THURSDAY, Jan. 17, 2019 — Most children younger than 2 years with bronchiolitis seen in U.S. emergency departments and prescribed antibiotics have no documented bacterial coinfection, according to a study published online Jan. 17 in the Journal of the Pediatric Infectious Diseases Society.
Jesse Papenburg, M.D., from McGill University in Montreal, and colleagues conducted a repeated cross-sectional analysis of emergency department data from the National Hospital Ambulatory Medical Care Survey from 2007 to 2015. The study population included all children aged <2 years with a discharge diagnosis of bronchiolitis.
The researchers identified 59,921 unweighted emergency department visits by pediatric patients during 2007 to 2015; of these, 1.1 percent met the inclusion criteria, representing an estimated 2.92 million emergency department visits for bronchiolitis in children aged <2 years. Overall, 89.7 percent of all visits were emergency department discharges. In 11.9 percent of the cases, there was at least one additional diagnosis consistent with bacterial infection. The most frequent bacterial coinfection was acute otitis media (7.8 percent). About one-quarter of patients (25.6 percent) received antibiotics. Most of the infants (69.9 percent) who received antibiotic treatment had no documented concomitant bacterial infection. The most commonly prescribed classes of antibiotics were penicillins and macrolides (37.9 and 37.7 percent, respectively). The results were similar when analyses were restricted to patients with bronchiolitis who were discharged from the emergency department.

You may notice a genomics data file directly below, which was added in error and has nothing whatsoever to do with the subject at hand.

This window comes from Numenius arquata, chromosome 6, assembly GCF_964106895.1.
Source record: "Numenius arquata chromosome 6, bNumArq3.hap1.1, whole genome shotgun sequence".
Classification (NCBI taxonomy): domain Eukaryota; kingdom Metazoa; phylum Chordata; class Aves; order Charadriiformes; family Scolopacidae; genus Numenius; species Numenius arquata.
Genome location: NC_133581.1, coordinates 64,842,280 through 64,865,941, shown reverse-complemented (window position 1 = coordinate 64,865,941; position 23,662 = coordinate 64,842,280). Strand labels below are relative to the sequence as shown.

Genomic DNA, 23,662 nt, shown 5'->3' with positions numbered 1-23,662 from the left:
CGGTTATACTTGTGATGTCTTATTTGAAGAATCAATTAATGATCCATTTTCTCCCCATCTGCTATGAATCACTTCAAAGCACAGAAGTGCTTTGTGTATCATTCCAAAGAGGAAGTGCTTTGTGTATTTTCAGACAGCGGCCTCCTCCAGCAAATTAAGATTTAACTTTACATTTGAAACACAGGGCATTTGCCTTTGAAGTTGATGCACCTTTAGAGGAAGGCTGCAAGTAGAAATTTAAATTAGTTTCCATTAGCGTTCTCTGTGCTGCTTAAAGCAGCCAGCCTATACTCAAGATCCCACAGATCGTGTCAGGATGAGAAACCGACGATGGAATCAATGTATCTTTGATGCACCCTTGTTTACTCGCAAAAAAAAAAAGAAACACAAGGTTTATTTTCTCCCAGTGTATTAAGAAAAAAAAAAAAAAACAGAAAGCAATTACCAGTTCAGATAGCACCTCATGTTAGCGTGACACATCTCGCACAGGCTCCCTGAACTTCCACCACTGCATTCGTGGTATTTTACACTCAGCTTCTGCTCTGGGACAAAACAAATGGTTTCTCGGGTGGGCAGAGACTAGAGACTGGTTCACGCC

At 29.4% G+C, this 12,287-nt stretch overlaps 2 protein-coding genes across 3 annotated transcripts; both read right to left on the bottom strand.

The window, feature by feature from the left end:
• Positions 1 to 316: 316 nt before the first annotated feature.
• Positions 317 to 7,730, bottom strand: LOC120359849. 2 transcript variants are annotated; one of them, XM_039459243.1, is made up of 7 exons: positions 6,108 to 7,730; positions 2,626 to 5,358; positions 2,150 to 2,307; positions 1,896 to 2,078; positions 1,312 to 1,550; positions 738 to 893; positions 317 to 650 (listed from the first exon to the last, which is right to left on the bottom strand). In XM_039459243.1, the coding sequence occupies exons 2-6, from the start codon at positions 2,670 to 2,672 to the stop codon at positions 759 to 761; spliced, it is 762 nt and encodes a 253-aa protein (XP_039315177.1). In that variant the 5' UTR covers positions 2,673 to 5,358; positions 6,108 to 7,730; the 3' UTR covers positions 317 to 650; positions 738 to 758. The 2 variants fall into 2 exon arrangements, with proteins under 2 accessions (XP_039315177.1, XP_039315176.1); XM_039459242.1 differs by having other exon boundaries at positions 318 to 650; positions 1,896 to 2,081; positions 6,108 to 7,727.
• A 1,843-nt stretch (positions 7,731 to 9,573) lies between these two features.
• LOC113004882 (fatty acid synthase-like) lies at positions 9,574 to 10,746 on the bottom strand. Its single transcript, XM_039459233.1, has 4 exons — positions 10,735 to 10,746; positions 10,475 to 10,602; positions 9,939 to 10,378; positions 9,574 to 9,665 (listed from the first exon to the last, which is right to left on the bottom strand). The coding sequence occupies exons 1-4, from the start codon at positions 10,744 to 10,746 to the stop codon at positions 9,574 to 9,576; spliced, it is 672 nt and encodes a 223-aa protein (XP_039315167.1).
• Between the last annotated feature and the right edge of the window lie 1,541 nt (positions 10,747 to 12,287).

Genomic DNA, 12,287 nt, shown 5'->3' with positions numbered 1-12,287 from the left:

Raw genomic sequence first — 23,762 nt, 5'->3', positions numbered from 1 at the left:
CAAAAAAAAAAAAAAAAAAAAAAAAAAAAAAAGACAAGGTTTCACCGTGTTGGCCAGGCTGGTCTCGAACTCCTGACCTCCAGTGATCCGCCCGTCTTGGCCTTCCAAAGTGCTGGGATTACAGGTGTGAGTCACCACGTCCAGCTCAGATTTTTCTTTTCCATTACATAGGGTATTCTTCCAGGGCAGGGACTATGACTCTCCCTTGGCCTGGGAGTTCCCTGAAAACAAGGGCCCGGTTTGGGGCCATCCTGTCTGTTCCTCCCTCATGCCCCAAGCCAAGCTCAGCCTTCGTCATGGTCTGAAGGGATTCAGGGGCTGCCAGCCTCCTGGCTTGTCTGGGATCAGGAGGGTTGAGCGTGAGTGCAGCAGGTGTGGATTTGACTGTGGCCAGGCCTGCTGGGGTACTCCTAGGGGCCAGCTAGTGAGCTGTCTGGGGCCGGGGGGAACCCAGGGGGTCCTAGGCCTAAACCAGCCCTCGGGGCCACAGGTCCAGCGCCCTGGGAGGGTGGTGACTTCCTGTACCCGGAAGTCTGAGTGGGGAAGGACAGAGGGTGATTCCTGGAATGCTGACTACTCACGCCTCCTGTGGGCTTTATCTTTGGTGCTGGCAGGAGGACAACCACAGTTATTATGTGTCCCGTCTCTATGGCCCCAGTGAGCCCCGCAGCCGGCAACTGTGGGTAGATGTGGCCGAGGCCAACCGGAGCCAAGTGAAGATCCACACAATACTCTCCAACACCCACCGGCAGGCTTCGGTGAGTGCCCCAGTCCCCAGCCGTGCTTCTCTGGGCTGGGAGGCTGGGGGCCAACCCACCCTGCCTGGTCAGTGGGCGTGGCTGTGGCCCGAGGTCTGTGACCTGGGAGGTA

“Unnecessary and inappropriate antibiotic use for treating bronchiolitis is common in U.S. emergency departments,” the authors write. “Multicomponent quality-improvement initiatives, particularly in nonteaching and nonpediatric hospitals, are needed.”
Posted: January 2019
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